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Why I Write About Illness, Even When It Makes Me Uncomfortable

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It Makes Me Uncomfortable

To be honest with you, revealing so much about my private life makes me very uncomfortable. I often hesitate for weeks before hitting the “publish” button. What business is it of a stranger to have a piece of my life? Why would anyone care about my problems when they have their own? I also fear projecting the wrong image; I am not seeking attention, pity or aid (well, more aid from the government would be nice…).

Revealing All Your Vulnerabilities For the World to See

To provide insight into life with chronic illness is to put all your vulnerabilities on public display. Granting strangers access to your personal space goes beyond your closest circle of friends and family. It means showing them the fragments of a broken body and the ugly wounds that will never heal. It means revealing just how non-independent you are and how much help you actually need to “adult.” This might become a consideration for a wide scope of activities, from selection as an employee to a travel buddy.

Writing forces you to come face to face with the subject on hand, scouring it in search for its essence. You milk it for all it’s worth and package it. You offer it to all passersby for free, with the hope that they will take a sip towards understanding.

Blogging about ill health is to set a public alarm clock that reminds everyone of your infirmities, and, in turn, theirs. I do notice that people around me are paying more attention to how I am feeling, and I am deeply grateful for that. Yet at the same time it makes me feel sad that I’m viewed in a light I wish could be brighter.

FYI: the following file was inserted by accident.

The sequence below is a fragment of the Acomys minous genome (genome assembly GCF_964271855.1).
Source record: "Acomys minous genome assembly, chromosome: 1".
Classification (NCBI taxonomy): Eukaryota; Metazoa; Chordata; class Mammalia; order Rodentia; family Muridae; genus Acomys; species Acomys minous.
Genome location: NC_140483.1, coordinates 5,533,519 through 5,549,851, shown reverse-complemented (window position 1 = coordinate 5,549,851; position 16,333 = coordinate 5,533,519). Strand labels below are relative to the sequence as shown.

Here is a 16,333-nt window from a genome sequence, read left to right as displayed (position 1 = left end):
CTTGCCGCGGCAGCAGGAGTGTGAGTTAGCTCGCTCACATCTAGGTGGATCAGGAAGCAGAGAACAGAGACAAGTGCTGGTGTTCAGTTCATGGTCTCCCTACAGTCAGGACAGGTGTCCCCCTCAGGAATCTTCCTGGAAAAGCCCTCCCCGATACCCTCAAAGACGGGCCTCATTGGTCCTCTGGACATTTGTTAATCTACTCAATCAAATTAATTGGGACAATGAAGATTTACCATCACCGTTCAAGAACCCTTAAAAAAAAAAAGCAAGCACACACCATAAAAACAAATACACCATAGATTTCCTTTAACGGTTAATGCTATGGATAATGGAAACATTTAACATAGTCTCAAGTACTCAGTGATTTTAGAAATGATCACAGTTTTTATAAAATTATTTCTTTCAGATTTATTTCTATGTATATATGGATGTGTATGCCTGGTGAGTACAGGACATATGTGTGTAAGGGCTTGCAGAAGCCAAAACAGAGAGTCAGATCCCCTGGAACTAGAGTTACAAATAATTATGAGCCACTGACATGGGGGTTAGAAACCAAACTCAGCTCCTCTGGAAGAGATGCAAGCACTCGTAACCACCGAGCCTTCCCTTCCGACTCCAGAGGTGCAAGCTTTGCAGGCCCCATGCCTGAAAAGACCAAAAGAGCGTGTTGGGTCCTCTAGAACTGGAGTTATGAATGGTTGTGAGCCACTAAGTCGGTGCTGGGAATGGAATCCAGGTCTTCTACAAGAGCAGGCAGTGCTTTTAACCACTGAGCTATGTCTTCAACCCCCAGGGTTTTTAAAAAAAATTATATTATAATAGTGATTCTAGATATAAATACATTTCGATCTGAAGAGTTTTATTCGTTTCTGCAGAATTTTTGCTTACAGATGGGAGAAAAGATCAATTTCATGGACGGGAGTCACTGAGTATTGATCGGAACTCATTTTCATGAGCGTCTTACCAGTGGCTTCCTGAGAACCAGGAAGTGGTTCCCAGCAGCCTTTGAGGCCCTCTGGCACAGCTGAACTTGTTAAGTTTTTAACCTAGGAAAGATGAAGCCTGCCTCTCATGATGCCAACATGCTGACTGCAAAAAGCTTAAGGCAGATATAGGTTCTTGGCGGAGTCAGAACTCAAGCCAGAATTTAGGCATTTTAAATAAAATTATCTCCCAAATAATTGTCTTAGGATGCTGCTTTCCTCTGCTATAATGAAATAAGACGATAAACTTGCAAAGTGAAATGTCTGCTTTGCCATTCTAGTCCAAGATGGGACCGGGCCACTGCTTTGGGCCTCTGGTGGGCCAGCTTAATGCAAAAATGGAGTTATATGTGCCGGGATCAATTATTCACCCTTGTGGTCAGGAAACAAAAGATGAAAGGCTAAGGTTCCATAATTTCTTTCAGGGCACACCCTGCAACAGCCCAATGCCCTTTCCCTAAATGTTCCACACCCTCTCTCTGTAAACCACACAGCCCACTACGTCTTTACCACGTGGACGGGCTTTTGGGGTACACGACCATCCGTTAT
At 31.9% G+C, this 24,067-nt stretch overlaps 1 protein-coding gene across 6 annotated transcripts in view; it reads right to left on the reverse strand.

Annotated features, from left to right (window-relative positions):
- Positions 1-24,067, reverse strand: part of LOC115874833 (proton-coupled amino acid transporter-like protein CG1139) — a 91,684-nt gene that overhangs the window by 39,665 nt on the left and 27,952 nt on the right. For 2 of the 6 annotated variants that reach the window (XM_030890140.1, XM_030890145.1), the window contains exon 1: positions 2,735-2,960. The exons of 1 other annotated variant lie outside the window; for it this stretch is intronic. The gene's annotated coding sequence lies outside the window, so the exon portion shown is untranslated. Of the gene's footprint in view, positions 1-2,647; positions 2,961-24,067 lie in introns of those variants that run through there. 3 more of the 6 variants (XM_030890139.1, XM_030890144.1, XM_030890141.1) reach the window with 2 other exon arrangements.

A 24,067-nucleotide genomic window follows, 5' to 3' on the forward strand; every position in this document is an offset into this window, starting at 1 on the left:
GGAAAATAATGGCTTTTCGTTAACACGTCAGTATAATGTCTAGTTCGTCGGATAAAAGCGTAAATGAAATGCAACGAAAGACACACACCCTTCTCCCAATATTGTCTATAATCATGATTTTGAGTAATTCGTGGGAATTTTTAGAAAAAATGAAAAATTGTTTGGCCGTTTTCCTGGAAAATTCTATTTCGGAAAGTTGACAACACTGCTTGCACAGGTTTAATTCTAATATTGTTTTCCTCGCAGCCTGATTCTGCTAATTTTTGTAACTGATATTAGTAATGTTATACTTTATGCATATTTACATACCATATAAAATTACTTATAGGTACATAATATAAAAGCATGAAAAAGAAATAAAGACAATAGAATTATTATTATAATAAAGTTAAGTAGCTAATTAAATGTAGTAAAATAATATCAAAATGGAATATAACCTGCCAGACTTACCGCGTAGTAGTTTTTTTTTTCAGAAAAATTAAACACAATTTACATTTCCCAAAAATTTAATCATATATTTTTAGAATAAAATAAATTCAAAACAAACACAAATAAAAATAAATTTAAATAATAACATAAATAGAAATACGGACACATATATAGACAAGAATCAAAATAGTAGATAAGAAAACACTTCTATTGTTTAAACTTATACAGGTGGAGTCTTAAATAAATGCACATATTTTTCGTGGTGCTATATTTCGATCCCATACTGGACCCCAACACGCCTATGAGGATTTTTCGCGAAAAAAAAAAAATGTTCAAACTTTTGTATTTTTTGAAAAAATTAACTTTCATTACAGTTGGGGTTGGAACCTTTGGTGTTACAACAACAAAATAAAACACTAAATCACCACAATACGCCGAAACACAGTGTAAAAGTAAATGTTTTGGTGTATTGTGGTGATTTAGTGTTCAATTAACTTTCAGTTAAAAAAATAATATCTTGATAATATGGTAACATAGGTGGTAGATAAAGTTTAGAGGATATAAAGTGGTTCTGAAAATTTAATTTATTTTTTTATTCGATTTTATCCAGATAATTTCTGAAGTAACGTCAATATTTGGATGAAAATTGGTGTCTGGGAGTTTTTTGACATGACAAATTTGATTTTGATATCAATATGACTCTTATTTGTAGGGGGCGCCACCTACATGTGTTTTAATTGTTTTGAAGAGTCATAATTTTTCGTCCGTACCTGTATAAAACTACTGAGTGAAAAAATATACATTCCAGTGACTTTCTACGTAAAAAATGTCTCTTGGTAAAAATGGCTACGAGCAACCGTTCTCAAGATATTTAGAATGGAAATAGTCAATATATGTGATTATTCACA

So Why Write at All?

Despite all these (maybe silly) concerns, I feel it is an important job. It is something only I and others like me can do, and there aren’t that many of us out there. If not us, then who?

Many good people are afflicted; disease does not pick and choose and can strike without rhyme or reason. I write to provoke thought about our humanity, and with that, the need we have for each other in this world. Who else can you turn to, should you be dealt with such a card in life? I hope to contribute to this community that feels like family, and strengthen the safety net to catch those who might fall next. We understand pain and just how bad it can be.

We need to write to raise awareness on silent disabilities. There are too many “normal”-looking people who are struggling with circumstances beyond their control to ignore. We need to write in a bid to forge a more harmonious society. We need to serve as living reminders that we are all the same deep inside. We need to write to encourage thought and empathy for everyone around us and to learn to make less ignorant judgments.

I need to write because I can. Because some of those like me cannot and are unable to express their pain. I write so that loved ones who want to understand can begin to understand. I write in hope of a better world to live in – for the healthy and ill alike. Utopia might be impossible to achieve as a constant or final state, but even a glimpse of it can change the world. And guess what? This power is inherent in you and me.

This article originally appeared at: A Chronic Voice.

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Image via Thinkstock.

Originally published: December 5, 2016
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